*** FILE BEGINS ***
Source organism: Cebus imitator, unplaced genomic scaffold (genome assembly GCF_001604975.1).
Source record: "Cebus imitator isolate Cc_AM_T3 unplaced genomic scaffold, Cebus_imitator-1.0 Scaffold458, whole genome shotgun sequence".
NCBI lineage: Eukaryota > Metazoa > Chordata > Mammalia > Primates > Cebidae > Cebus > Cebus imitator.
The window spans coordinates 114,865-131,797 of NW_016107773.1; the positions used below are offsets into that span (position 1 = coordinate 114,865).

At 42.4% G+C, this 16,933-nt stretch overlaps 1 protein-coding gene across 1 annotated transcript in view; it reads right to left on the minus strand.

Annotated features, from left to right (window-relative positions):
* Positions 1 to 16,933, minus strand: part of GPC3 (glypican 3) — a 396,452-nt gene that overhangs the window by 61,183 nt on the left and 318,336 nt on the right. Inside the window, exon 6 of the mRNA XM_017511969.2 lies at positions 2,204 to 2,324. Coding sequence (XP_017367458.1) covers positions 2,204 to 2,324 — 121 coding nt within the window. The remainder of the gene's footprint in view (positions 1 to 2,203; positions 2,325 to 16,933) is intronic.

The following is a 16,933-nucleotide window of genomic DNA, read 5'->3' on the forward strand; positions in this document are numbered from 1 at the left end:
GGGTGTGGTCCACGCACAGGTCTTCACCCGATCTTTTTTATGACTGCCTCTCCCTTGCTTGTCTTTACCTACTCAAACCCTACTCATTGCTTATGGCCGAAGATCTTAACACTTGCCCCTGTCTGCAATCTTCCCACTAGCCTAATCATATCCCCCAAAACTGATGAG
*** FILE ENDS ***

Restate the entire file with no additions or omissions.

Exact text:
Source organism: Cebus imitator, unplaced genomic scaffold (genome assembly GCF_001604975.1).
Source record: "Cebus imitator isolate Cc_AM_T3 unplaced genomic scaffold, Cebus_imitator-1.0 Scaffold458, whole genome shotgun sequence".
NCBI lineage: Eukaryota > Metazoa > Chordata > Mammalia > Primates > Cebidae > Cebus > Cebus imitator.
The window spans coordinates 114,865-131,797 of NW_016107773.1; the positions used below are offsets into that span (position 1 = coordinate 114,865).

At 42.4% G+C, this 16,933-nt stretch overlaps 1 protein-coding gene across 1 annotated transcript in view; it reads right to left on the minus strand.

Annotated features, from left to right (window-relative positions):
* Positions 1 to 16,933, minus strand: part of GPC3 (glypican 3) — a 396,452-nt gene that overhangs the window by 61,183 nt on the left and 318,336 nt on the right. Inside the window, exon 6 of the mRNA XM_017511969.2 lies at positions 2,204 to 2,324. Coding sequence (XP_017367458.1) covers positions 2,204 to 2,324 — 121 coding nt within the window. The remainder of the gene's footprint in view (positions 1 to 2,203; positions 2,325 to 16,933) is intronic.

The following is a 16,933-nucleotide window of genomic DNA, read 5'->3' on the forward strand; positions in this document are numbered from 1 at the left end:
GGGTGTGGTCCACGCACAGGTCTTCACCCGATCTTTTTTATGACTGCCTCTCCCTTGCTTGTCTTTACCTACTCAAACCCTACTCATTGCTTATGGCCGAAGATCTTAACACTTGCCCCTGTCTGCAATCTTCCCACTAGCCTAATCATATCCCCCAAAACTGATGAG